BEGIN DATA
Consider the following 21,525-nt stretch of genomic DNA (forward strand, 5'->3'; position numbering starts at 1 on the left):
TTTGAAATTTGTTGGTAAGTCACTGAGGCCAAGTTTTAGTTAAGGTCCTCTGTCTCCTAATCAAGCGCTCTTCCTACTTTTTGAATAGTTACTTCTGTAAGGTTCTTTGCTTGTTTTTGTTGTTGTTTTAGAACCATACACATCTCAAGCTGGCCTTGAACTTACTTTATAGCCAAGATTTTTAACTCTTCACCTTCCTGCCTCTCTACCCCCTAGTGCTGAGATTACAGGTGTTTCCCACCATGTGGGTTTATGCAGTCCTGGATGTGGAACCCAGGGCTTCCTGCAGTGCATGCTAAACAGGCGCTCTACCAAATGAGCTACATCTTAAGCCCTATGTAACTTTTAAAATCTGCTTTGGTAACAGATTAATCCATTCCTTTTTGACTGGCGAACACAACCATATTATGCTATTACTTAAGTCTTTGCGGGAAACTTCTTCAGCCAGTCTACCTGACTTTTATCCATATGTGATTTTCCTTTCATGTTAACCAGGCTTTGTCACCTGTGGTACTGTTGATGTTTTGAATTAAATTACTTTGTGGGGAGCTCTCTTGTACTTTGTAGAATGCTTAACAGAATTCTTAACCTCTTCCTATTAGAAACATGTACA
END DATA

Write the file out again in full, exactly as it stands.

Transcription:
Consider the following 21,525-nt stretch of genomic DNA (forward strand, 5'->3'; position numbering starts at 1 on the left):
TTTGAAATTTGTTGGTAAGTCACTGAGGCCAAGTTTTAGTTAAGGTCCTCTGTCTCCTAATCAAGCGCTCTTCCTACTTTTTGAATAGTTACTTCTGTAAGGTTCTTTGCTTGTTTTTGTTGTTGTTTTAGAACCATACACATCTCAAGCTGGCCTTGAACTTACTTTATAGCCAAGATTTTTAACTCTTCACCTTCCTGCCTCTCTACCCCCTAGTGCTGAGATTACAGGTGTTTCCCACCATGTGGGTTTATGCAGTCCTGGATGTGGAACCCAGGGCTTCCTGCAGTGCATGCTAAACAGGCGCTCTACCAAATGAGCTACATCTTAAGCCCTATGTAACTTTTAAAATCTGCTTTGGTAACAGATTAATCCATTCCTTTTTGACTGGCGAACACAACCATATTATGCTATTACTTAAGTCTTTGCGGGAAACTTCTTCAGCCAGTCTACCTGACTTTTATCCATATGTGATTTTCCTTTCATGTTAACCAGGCTTTGTCACCTGTGGTACTGTTGATGTTTTGAATTAAATTACTTTGTGGGGAGCTCTCTTGTACTTTGTAGAATGCTTAACAGAATTCTTAACCTCTTCCTATTAGAAACATGTACA